Thursday, January 17, 2013

The long guide to some of Penang...

Malaysians. They're generally pretty well known for their love of food. 

But then there are Malaysians that are from Penang who are a whole other breed of food fanatics. Whenever a Malaysian utters that they were originally from Penang, there is always a knowing nod, a special acknowledgement of this. 

How do I know this? My dad's from Penang, born and raised. This means he almost never goes out for Malaysian food in Melbourne, instead concocting experiments at home to try and perfect, as much as he can, the flavours, textures and spices he knows so well. When he is home I can get char kuay teow, laksa, prawn mee and even home made roti chanai…as long as it has noodles or curry in it…he can probably make it! Yeah, my life's pretty good. Be jealous, it's okay. 

One morning before my trip to Asia with Brad back in May sometime last year, my dad called me down to talk about something. I thought he wanted to talk work. Instead, he had a google map printout of where my hotel was and proceeded to list and mark down the best place for char kuay teow, cendol, soup noodles, nasi lemak, ice cacang….even though he hasn't lived in Penang for more than 20 years, just by a map he knows where everything is. Food crazy or what? 

Therefore, whilst Penang has some interesting history, no one should ever go just for sight seeing. It is compulsory to feed your mind and stomach with the food which is such a huge part of the culture, or you'll just be missing out on the soul of this 'Pearl of the Orient', where 'hawker' street food stalls are actually landmarks, even if they don't really have a name!

I wish I knew where to start! In 2012 I made two visits to Penang, one with Brad and a second time I went for a networking event and then joined my parents for a night before we drove through to Ipoh and the Cameron Highlands. So I'll try to give you a guys a rough idea of how I got in, where I stayed both times and then get into all the good stuff. Deal?

Brad and I bussed from KL to Penang on Aeroline, a rather comfortable 5 hour ride, with an included snack and hot drink! Movie too! Very much appreciated checking out Zoe Saldana's svelte form while watching Columbiana. Girl crush. Ahem.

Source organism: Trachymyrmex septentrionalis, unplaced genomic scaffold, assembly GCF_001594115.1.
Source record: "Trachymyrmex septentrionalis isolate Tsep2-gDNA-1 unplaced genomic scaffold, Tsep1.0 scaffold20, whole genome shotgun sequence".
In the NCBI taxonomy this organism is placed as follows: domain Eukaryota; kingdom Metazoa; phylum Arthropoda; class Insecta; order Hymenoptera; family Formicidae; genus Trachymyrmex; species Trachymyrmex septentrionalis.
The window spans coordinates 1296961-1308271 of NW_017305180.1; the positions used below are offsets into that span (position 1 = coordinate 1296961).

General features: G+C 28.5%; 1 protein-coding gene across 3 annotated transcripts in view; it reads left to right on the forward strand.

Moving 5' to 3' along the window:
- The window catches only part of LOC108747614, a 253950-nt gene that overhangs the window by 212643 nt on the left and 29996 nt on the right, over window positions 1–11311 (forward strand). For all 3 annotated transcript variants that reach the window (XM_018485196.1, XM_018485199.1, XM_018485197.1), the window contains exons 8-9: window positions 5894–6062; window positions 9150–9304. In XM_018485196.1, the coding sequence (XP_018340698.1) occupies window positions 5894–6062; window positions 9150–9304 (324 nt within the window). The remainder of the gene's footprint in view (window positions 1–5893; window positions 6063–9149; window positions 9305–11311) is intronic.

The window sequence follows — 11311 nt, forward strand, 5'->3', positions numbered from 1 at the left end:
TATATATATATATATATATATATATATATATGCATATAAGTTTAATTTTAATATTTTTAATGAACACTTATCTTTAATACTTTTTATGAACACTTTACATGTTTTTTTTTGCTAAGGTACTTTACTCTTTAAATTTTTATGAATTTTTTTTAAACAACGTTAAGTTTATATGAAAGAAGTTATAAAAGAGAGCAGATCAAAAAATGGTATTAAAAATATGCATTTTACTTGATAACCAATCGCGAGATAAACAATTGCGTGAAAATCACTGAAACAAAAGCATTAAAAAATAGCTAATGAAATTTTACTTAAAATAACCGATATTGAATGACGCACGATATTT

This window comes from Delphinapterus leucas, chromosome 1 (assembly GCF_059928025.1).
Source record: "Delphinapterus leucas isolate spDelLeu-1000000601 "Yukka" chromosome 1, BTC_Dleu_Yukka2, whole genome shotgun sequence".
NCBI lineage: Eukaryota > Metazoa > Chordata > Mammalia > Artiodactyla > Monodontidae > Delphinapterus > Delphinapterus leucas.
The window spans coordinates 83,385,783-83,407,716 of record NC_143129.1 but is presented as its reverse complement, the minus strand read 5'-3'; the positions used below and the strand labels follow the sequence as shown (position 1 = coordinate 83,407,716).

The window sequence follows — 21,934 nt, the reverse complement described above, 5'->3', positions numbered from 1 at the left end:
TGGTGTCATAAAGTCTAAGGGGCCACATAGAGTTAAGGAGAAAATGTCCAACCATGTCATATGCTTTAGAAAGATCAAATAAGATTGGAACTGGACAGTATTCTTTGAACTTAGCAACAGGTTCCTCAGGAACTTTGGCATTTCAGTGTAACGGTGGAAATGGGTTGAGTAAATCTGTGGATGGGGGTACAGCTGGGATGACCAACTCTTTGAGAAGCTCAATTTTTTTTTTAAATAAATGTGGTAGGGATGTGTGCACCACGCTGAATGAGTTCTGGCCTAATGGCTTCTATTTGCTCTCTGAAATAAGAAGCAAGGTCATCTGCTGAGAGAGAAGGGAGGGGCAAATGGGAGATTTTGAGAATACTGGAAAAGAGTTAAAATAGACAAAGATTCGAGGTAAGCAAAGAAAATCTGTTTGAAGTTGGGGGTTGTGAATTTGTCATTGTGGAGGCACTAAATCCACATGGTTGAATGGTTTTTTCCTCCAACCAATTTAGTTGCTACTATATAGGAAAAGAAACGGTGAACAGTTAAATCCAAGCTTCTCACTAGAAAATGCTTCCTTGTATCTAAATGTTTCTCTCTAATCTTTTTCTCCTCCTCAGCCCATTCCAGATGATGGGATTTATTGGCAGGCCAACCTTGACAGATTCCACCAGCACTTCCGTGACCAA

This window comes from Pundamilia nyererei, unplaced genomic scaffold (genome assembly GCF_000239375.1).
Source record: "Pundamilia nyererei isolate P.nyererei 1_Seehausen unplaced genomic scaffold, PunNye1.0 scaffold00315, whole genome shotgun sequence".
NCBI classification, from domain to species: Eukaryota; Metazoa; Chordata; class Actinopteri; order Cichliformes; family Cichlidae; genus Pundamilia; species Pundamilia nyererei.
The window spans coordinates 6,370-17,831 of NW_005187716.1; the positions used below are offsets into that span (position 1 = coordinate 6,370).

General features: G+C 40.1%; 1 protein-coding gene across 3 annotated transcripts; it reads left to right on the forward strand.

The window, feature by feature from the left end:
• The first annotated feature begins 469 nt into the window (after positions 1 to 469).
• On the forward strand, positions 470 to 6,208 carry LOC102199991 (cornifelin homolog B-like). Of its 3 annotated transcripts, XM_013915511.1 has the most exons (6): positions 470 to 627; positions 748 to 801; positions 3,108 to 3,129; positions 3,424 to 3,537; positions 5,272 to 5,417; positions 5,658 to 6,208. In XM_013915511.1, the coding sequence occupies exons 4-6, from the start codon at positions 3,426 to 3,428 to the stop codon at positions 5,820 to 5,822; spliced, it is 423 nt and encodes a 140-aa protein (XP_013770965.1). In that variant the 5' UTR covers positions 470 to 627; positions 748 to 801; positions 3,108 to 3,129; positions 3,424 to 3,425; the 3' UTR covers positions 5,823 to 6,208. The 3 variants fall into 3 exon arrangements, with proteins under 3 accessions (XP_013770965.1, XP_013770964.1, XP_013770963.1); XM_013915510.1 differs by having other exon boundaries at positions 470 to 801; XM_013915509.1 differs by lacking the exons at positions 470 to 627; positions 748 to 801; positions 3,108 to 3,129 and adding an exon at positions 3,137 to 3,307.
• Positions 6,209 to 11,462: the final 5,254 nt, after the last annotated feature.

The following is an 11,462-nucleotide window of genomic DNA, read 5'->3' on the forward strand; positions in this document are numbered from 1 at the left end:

I much prefer bussing to Penang from KL rather than flying, as by the time you make the trek out from KL city to KL airport (like a hour and half drive), the time it takes to get to Penang is about the same! 

Brad and I stayed in Tune Hotels, which if I'm not mistaken actually belongs to Air Asia, so like the airline, Tune is a neat little budget hotel. It was kind of stupidly cheap, I think we paid about $40 for 3 nights. Sure the room was absolutely tiny, and you had to pay for use of air con, but it was clean, conveniently located and suited our needs pretty well. It's not like we spent a lot of time in the hotel after all!

The second time I was in Penang, I stayed at the Penaga Hotel first, a glorious heritage boutique hotel. I absolutely love the building, restored to all it's glory, it has that colonial but still distinctly Asian feel to it. Great location as well, right in the heart of Georgetown, the UNESCO World Heritage Site. 

After two nights there, I shuffled out and spent one night at the iconic Eastern and Oriental Hotel (E&O Hotel). It's hard to miss this statuesque white building, which has been around for over a century now. My parents were randomly upgraded from a regular suite, to the Penaga suite, which was simply sumptuous. Elegant old school glamour, now updated with wifi of course. I loved the little touches like the brass looking light switches and the bathtub with lion claw feet.